Lindsey Rustad, USDA-ARS Forest Service, Cumberland, ME and John Campbell, US Forest Service, Durham, NH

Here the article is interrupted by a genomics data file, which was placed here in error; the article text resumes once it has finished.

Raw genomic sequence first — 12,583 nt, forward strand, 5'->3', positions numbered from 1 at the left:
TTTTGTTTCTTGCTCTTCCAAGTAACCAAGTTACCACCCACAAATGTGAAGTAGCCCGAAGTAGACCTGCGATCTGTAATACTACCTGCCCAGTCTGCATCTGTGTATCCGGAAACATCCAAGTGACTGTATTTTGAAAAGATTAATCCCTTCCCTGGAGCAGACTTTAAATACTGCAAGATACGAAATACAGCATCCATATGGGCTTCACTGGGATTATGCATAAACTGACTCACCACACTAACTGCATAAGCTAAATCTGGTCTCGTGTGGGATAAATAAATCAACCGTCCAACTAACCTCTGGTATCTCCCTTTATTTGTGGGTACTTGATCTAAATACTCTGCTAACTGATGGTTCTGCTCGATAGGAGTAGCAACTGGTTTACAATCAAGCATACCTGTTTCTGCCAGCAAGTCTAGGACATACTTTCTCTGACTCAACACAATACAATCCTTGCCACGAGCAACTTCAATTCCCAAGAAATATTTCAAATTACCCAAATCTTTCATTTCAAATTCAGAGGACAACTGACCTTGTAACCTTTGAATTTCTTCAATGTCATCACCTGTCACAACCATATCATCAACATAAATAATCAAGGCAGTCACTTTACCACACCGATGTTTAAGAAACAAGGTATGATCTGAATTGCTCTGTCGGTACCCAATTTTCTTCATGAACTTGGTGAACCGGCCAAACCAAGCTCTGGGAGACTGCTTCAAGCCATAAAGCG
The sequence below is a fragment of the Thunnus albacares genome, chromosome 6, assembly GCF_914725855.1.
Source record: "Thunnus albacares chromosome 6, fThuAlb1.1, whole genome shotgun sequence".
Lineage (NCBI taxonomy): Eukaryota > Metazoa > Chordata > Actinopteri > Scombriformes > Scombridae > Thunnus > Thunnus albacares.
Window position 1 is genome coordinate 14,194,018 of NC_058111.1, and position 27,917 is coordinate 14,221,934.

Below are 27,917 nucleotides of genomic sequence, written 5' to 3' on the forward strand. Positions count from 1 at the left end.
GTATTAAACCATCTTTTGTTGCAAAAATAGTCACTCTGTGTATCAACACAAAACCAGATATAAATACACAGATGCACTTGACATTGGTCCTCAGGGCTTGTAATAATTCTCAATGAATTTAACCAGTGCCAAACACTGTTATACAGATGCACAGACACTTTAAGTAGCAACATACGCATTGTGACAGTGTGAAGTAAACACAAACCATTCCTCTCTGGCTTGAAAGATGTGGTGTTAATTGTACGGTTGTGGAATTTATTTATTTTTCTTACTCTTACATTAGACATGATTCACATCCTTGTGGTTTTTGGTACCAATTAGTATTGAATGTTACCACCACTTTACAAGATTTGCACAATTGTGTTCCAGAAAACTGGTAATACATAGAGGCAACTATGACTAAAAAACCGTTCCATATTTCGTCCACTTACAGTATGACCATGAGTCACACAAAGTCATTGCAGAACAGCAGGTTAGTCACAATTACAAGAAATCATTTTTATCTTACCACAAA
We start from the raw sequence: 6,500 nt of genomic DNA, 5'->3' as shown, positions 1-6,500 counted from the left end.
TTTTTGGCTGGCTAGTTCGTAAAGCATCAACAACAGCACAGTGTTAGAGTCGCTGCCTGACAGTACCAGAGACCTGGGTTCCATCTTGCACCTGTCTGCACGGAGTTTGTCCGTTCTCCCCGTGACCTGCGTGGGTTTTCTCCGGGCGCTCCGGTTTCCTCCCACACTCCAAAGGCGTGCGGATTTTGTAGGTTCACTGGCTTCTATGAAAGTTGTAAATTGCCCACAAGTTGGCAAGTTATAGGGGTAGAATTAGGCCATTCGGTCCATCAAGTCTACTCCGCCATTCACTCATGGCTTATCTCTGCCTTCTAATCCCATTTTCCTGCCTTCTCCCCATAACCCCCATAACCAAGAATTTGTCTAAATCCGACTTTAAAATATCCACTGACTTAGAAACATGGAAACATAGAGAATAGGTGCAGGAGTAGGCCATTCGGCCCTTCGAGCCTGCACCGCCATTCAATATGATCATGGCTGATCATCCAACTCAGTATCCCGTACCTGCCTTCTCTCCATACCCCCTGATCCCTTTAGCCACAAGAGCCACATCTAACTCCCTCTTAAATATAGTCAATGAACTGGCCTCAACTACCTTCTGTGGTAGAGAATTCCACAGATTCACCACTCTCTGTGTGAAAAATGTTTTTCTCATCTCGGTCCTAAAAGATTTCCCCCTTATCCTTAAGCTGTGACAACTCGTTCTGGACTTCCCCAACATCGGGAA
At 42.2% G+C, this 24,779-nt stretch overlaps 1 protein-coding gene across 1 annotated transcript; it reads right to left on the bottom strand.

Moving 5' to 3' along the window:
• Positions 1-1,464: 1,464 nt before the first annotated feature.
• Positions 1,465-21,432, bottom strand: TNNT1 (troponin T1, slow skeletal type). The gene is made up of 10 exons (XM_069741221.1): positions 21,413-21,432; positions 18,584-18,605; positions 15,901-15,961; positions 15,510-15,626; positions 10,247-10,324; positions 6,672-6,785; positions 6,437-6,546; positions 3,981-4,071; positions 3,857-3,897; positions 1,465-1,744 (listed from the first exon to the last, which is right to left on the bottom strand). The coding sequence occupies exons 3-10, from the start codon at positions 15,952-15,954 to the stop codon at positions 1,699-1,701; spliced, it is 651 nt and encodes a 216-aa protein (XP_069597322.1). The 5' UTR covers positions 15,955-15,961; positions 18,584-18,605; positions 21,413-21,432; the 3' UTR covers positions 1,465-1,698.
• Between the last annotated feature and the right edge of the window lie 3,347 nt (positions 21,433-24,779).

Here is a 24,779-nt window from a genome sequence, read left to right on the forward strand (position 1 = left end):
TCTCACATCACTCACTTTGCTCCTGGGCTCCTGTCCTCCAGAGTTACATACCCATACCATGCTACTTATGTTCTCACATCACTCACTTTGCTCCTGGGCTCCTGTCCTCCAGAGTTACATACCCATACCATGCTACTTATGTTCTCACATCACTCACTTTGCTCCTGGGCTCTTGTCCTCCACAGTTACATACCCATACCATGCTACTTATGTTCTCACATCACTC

Ice storms are an important natural disturbance within forest ecosystems of the northeastern United States. Current models suggest that the frequency and severity of ice storms may increase in the coming decades in response to changes in climate. Because of the stochastic nature of ice storms and difficulties in predicting their occurrence, most past investigations of the ecological effects of ice storms across this region have been based on case studies following major storms. Here we report on a novel alternative approach where a glaze ice event was created experimentally under controlled conditions at the Hubbard Brook Experimental Forest, New Hampshire, US. Water was sprayed over a northern hardwood forest canopy during February 2011, resulting in 7 to 12 mm radial ice thickness. Although this is below the minimum cutoff for ice storm warnings (13 mm of ice) issued by the US National Weather Service for the northeastern US, this glaze ice treatment resulted in significant canopy damage, with 142 and 218 g C m-2 of fine and coarse woody debris (respectively) deposited on the forest floor, a significant increase in leaf-on canopy openness, and increases in qualitative damage assessments following the treatment. This study demonstrates the feasibility of a relatively simple approach to simulating an ice storm, and underscores the potency of this type of extreme event in shaping the future structure and function of northern hardwood forest ecosystems.